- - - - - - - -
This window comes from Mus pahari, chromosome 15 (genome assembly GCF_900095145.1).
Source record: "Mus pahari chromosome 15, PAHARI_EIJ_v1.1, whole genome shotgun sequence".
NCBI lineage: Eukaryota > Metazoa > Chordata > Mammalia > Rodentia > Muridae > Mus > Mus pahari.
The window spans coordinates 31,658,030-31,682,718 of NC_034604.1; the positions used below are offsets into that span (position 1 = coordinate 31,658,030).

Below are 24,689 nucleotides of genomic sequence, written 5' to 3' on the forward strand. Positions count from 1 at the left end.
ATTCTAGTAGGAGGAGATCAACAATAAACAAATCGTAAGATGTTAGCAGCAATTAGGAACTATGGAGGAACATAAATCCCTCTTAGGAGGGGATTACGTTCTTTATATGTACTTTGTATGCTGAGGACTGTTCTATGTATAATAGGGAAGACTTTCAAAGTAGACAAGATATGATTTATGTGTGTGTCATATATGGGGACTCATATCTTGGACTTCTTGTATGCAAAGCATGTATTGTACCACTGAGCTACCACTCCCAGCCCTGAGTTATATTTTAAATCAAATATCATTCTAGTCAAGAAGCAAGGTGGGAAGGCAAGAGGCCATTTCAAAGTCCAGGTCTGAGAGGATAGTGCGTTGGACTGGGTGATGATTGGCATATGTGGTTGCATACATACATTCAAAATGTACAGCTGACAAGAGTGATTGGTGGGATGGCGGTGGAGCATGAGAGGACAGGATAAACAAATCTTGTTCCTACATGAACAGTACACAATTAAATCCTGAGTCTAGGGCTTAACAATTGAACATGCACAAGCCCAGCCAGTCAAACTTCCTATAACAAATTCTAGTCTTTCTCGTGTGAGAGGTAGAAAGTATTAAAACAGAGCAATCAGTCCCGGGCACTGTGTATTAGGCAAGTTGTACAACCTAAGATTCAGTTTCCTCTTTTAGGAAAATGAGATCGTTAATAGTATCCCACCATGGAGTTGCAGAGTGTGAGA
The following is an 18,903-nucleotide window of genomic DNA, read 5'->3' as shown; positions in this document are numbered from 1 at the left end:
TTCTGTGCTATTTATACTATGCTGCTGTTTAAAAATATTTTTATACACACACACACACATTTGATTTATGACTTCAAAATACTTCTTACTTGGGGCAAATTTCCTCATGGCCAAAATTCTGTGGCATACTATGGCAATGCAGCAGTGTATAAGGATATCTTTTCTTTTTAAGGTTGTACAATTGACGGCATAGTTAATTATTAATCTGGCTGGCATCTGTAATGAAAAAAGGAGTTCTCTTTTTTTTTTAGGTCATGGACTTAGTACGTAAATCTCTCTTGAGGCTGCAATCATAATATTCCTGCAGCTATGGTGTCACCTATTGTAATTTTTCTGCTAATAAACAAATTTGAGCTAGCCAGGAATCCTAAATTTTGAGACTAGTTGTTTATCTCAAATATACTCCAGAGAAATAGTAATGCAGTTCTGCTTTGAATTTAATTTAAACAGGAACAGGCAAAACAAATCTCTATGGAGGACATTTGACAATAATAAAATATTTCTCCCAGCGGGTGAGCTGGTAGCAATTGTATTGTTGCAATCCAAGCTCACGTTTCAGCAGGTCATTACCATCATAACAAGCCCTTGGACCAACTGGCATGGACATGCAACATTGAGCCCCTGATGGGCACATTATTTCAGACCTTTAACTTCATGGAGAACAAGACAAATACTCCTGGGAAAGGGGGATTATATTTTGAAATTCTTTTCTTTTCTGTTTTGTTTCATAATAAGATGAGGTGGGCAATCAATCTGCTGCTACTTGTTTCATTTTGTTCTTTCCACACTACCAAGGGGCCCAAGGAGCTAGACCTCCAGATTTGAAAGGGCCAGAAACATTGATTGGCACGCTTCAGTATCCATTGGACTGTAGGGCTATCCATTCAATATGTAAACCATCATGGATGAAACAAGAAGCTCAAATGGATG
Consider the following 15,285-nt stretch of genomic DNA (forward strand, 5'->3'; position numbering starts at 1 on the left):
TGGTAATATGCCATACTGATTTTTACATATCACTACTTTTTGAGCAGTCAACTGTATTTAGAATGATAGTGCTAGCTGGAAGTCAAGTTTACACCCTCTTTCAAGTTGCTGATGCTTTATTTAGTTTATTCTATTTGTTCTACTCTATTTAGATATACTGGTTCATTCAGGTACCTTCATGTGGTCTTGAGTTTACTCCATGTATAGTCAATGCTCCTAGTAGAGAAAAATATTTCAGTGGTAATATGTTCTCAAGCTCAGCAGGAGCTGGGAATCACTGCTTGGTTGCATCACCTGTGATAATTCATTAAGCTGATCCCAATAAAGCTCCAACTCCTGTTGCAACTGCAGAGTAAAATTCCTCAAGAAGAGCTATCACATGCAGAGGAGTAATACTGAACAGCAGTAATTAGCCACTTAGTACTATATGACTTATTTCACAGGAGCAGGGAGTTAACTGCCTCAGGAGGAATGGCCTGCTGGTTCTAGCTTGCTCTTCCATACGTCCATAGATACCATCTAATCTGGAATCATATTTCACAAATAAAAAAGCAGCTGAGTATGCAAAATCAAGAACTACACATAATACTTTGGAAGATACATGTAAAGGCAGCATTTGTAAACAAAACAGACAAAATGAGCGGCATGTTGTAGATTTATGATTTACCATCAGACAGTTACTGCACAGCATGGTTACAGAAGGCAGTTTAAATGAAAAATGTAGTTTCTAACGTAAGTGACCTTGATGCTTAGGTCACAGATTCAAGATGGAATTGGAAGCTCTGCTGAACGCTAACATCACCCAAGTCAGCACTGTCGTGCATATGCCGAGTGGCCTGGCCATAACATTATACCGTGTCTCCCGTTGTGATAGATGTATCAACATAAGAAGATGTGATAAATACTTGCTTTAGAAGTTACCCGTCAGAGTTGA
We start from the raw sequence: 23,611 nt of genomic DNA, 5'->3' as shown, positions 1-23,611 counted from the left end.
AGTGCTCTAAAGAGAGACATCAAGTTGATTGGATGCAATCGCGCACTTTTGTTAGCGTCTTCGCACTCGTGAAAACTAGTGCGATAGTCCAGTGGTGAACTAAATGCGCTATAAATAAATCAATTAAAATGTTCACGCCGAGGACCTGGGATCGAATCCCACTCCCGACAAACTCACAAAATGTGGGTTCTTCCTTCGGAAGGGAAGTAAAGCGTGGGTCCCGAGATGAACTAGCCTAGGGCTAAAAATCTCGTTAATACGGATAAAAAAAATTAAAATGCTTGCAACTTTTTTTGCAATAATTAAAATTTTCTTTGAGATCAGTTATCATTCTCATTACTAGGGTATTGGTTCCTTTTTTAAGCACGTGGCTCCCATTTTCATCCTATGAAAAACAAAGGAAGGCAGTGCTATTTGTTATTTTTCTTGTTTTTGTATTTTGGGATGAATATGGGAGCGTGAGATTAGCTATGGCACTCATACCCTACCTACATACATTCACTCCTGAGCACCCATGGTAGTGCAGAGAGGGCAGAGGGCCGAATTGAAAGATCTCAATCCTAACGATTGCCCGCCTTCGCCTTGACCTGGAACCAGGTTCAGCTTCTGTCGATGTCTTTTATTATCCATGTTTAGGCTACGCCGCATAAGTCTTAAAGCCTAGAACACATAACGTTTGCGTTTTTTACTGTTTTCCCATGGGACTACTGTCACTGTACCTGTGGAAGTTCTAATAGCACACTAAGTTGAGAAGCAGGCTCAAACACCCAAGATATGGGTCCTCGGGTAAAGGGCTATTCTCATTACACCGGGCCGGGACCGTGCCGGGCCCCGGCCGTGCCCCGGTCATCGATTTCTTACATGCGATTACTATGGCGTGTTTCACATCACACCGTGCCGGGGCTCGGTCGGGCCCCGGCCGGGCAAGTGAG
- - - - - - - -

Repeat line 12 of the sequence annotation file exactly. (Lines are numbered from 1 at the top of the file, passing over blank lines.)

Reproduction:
AGTGCTCTAAAGAGAGACATCAAGTTGATTGGATGCAATCGCGCACTTTTGTTAGCGTCTTCGCACTCGTGAAAACTAGTGCGATAGTCCAGTGGTGAACTAAATGCGCTATAAATAAATCAATTAAAATGTTCACGCCGAGGACCTGGGATCGAATCCCACTCCCGACAAACTCACAAAATGTGGGTTCTTCCTTCGGAAGGGAAGTAAAGCGTGGGTCCCGAGATGAACTAGCCTAGGGCTAAAAATCTCGTTAATACGGATAAAAAAAATTAAAATGCTTGCAACTTTTTTTGCAATAATTAAAATTTTCTTTGAGATCAGTTATCATTCTCATTACTAGGGTATTGGTTCCTTTTTTAAGCACGTGGCTCCCATTTTCATCCTATGAAAAACAAAGGAAGGCAGTGCTATTTGTTATTTTTCTTGTTTTTGTATTTTGGGATGAATATGGGAGCGTGAGATTAGCTATGGCACTCATACCCTACCTACATACATTCACTCCTGAGCACCCATGGTAGTGCAGAGAGGGCAGAGGGCCGAATTGAAAGATCTCAATCCTAACGATTGCCCGCCTTCGCCTTGACCTGGAACCAGGTTCAGCTTCTGTCGATGTCTTTTATTATCCATGTTTAGGCTACGCCGCATAAGTCTTAAAGCCTAGAACACATAACGTTTGCGTTTTTTACTGTTTTCCCATGGGACTACTGTCACTGTACCTGTGGAAGTTCTAATAGCACACTAAGTTGAGAAGCAGGCTCAAACACCCAAGATATGGGTCCTCGGGTAAAGGGCTATTCTCATTACACCGGGCCGGGACCGTGCCGGGCCCCGGCCGTGCCCCGGTCATCGATTTCTTACATGCGATTACTATGGCGTGTTTCACATCACACCGTGCCGGGGCTCGGTCGGGCCCCGGCCGGGCAAGTGAG